[/size]American Mary is far from a perfect film. The male lead is weak and his on-screen chemistry with Katherine Isabelle is off, in large due to some awkward dialog. The latter half of the film is weaker than the build up, as itís a bit difficult to believe Mary could undergo such a big transformation in so little time. Thereís one particular scene of Mary threatening a stripper in the bathroom stall of her favorite seedy hangout, which is simply out of character. The film loses some steam as it heads into the final act, but luckily, the climax ascends and Isabelleís performance carries the film through the rough patches.
[/size]The Soska Twins have come a long way since Dead Hooker, and American Mary is huge leap forward in their career as filmmakers. Paying tribute to body horror and rape and revenge cinema, the Soska Twins have created a film thatís bound to make audiences feel for their devil of a protagonist. Despite its flaws, this is a film that shines a light on Canadian cinema, offering hope that there is still originality to be found in horror.
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Offline SM666

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« Reply #12 on: April 06, 2013, 07:51:29 PM »



While nearly everything has already been done before, what separates a good filmmaker from a great one is whether or not they can take an old plot and put a fresh spin on it. Director Sean Byrne did just that with The Loved Ones, his hyper-realistic horror thriller that is a crossbreed of Wolf Creek, Otis and The Texas Chainsaw Massacre (maybeSpider Baby would be more relevant).
     In the film, also scripted by Byrne, Brent (Xavier Samuel), a 17-year-old student, still grieving for his father, declines an invitation to the school formal from Lola (Robin McLeavy), the quietest girl in school. When Lola and her father kidnap Brent, he must fight to survive the macabre celebration they have in store for him.
    While this plot is tired, old and quite simply trite, Byrne engages the audience with his deep character exploration, which is the driving for of the film. He takes the time to introduce us to Brentís world as we meet his girlfriend desperate for his love, his best friend lacking self-esteem who manages to get the girl of his dreams to go to the dance with him, and even spend some time with his mother. The audience is taken on a journey of everyone is Brentís life, all of whom play a major role in rounding out the finale of the film. More impressive is the contrasting story that begins immediately when Brent is taken hostage by the psychopath Lola and her father. While Brent is tied to a chair and forced to a family dinner with Lola, his friend is picking up his hot date for the dance. When Brent is getting a knife hammered into his foot, his friend is drinking and smoking pot with his chick. And when sh*t really hits the fan for Brent, his friend is getting the backseat dream-f*ck of his life. Itís a brilliant parallel thatís intensely engaging on both fronts, and while one will have you on the edge of your seat, the other had you rooting for the awkward kid that might remind you of yourself when you were 16.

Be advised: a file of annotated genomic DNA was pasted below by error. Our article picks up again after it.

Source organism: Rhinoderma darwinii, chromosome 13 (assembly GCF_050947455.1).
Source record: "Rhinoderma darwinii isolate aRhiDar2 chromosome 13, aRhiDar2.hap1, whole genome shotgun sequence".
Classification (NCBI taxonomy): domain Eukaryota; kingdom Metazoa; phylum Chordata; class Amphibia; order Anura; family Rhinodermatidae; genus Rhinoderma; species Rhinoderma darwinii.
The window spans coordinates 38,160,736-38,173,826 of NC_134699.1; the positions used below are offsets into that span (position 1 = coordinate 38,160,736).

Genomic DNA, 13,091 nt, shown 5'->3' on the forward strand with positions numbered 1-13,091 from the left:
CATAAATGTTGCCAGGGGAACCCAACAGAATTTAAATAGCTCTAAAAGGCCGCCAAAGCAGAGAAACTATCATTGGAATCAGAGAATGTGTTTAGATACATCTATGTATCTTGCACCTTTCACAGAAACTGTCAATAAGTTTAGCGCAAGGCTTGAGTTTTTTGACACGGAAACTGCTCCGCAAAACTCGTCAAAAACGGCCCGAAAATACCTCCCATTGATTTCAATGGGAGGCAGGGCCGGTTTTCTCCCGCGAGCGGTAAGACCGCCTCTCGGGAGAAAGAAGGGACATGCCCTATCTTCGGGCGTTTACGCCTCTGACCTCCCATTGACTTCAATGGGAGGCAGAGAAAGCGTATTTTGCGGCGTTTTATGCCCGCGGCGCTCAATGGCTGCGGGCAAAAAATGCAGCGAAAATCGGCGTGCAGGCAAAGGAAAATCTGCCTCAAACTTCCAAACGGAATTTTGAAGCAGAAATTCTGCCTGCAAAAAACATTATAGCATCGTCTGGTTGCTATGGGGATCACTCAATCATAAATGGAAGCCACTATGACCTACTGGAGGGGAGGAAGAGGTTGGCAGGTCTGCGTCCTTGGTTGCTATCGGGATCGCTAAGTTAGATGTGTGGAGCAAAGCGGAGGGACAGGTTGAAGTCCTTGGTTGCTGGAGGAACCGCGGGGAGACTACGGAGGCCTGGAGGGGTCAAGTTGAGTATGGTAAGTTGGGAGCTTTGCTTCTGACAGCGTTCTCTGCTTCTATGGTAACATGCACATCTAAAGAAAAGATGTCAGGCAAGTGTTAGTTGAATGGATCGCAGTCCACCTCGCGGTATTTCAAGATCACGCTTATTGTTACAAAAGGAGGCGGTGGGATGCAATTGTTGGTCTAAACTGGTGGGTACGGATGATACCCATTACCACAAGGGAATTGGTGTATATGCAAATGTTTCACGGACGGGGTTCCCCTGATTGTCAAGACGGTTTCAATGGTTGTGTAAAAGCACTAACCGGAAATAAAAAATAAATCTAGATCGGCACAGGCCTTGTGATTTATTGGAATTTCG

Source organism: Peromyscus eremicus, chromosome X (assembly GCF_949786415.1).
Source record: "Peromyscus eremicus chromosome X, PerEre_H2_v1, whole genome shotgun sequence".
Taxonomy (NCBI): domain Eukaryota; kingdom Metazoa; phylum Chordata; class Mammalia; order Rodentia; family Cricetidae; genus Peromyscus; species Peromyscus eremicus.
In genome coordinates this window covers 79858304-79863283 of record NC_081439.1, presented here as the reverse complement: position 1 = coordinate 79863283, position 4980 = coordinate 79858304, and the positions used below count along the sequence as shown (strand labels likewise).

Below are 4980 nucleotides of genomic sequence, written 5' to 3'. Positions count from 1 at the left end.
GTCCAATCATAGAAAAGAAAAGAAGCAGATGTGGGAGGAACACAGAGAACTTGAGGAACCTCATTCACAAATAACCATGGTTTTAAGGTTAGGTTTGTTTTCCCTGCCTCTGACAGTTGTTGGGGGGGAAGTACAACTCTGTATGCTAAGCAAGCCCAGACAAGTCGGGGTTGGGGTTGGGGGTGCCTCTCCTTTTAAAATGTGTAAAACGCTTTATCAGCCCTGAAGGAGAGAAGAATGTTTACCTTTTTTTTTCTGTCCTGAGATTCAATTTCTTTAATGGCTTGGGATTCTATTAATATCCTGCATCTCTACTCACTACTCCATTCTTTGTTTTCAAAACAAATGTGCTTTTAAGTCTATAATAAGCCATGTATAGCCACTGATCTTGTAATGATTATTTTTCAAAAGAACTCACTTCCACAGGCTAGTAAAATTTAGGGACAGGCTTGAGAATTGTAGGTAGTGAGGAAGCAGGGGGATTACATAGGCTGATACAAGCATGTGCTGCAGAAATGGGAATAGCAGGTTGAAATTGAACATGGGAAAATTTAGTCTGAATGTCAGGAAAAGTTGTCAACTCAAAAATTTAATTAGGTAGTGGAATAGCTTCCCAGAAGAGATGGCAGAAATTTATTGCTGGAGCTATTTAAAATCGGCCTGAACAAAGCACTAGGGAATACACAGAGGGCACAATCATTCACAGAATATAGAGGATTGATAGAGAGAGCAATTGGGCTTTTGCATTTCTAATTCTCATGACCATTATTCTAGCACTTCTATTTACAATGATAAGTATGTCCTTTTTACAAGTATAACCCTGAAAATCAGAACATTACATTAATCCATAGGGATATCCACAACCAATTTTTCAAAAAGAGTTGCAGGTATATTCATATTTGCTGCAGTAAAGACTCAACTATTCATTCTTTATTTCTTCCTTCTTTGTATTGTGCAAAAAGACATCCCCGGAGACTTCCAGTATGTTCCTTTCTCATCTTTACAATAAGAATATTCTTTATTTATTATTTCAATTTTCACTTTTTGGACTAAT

But the stroke of real genius comes when Byrne turns the switch up to 10 and throws a curve ball. While it could be expected, this plot turn is delivered in such a way that the audience shouldnít really be trying to think ahead (one of the biggest flaws in a horror fan). Byrne does such a good job of keeping you engaged that you should only be worried about the present, and not the future. And itís quite poetic what the title really means Ė I think my response was something along the lines of ďoh f*ck yeah!Ē
   While Loved Ones does have a few scene of torture, itís really not about that and never is it the focus of the film. Yes, itís bloody and quite violent, but again, itís just not about that. Itís about the whole picture and how everything ties together.
    Iím digging on this new breed of subgenre, which is brutal, uncompromising and hyper-realistic. Carried by strong performances (by everyone) and stunning cinematography by Simon Chapman, The Loved Ones is a beautiful, fresh and engaging horror film thatís a must see.

« Last Edit: April 06, 2013, 07:54:17 PM by SicMonster666 »
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« Reply #13 on: April 06, 2013, 11:24:01 PM »